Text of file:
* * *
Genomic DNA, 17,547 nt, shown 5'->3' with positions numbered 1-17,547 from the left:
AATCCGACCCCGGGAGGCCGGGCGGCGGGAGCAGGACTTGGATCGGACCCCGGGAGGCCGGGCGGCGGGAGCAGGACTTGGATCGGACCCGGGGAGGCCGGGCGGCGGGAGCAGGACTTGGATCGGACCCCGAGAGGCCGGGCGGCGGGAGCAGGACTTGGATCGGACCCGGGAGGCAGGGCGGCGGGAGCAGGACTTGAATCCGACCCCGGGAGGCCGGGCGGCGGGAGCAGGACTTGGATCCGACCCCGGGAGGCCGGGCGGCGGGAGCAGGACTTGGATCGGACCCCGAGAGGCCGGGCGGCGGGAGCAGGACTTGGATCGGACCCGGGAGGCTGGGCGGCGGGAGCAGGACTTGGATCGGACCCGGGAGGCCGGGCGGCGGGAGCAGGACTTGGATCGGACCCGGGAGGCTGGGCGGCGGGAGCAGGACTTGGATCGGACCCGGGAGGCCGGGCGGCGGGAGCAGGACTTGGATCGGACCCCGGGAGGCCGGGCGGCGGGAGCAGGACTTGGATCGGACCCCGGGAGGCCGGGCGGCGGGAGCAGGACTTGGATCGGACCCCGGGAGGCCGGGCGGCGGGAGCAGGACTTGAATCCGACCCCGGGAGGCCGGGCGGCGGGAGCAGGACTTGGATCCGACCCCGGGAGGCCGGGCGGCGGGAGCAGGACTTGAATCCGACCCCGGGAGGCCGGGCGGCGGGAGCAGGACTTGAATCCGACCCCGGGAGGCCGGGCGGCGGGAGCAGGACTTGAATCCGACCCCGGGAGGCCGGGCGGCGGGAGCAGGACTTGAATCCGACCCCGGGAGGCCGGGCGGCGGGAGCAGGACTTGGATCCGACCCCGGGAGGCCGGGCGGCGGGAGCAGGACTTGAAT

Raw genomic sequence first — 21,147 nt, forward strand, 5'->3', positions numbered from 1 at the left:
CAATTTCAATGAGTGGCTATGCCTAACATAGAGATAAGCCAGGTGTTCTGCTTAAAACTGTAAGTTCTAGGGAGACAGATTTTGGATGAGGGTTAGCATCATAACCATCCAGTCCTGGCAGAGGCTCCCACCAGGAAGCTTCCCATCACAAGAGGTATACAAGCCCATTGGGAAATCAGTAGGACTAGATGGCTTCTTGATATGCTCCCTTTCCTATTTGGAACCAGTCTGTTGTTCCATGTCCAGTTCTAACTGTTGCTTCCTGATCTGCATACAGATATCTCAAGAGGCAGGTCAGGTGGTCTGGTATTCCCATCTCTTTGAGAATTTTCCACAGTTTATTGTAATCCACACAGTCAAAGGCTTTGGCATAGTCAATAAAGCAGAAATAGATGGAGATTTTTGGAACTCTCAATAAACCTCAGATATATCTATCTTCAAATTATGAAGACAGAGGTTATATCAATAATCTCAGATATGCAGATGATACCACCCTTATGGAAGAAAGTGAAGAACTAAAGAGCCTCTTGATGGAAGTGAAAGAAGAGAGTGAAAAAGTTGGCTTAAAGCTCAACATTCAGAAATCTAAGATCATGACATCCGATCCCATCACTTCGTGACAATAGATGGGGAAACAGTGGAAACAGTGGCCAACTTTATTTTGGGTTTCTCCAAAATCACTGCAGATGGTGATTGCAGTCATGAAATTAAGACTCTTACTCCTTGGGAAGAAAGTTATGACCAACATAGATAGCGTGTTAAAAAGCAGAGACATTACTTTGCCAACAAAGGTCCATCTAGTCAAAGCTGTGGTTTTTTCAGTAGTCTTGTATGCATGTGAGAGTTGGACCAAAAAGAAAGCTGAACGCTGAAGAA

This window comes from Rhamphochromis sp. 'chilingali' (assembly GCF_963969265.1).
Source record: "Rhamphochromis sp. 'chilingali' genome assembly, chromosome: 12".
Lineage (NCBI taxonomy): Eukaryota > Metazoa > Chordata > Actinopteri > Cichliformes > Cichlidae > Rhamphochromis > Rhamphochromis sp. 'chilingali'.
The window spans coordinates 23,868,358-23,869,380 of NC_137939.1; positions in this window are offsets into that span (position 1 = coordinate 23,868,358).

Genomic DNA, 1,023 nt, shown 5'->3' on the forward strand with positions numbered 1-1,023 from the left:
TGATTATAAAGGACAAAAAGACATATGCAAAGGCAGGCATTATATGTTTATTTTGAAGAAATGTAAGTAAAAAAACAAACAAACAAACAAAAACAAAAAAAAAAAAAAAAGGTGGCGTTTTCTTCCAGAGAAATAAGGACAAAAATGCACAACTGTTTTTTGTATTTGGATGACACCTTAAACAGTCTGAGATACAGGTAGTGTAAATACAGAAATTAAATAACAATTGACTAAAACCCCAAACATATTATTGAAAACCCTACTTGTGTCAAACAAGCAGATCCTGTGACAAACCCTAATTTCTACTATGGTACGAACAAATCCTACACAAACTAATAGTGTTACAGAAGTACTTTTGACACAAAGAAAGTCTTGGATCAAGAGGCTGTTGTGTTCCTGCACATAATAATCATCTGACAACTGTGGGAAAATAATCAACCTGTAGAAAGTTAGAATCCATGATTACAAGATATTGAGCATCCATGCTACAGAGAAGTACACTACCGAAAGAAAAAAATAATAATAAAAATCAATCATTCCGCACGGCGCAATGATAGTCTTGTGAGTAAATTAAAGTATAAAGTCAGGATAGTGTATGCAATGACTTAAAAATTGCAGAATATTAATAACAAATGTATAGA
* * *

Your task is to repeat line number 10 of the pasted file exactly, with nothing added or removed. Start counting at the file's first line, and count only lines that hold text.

TGATTATAAAGGACAAAAAGACATATGCAAAGGCAGGCATTATATGTTTATTTTGAAGAAATGTAAGTAAAAAAACAAACAAACAAACAAAAACAAAAAAAAAAAAAAAAGGTGGCGTTTTCTTCCAGAGAAATAAGGACAAAAATGCACAACTGTTTTTTGTATTTGGATGACACCTTAAACAGTCTGAGATACAGGTAGTGTAAATACAGAAATTAAATAACAATTGACTAAAACCCCAAACATATTATTGAAAACCCTACTTGTGTCAAACAAGCAGATCCTGTGACAAACCCTAATTTCTACTATGGTACGAACAAATCCTACACAAACTAATAGTGTTACAGAAGTACTTTTGACACAAAGAAAGTCTTGGATCAAGAGGCTGTTGTGTTCCTGCACATAATAATCATCTGACAACTGTGGGAAAATAATCAACCTGTAGAAAGTTAGAATCCATGATTACAAGATATTGAGCATCCATGCTACAGAGAAGTACACTACCGAAAGAAAAAAATAATAATAAAAATCAATCATTCCGCACGGCGCAATGATAGTCTTGTGAGTAAATTAAAGTATAAAGTCAGGATAGTGTATGCAATGACTTAAAAATTGCAGAATATTAATAACAAATGTATAGA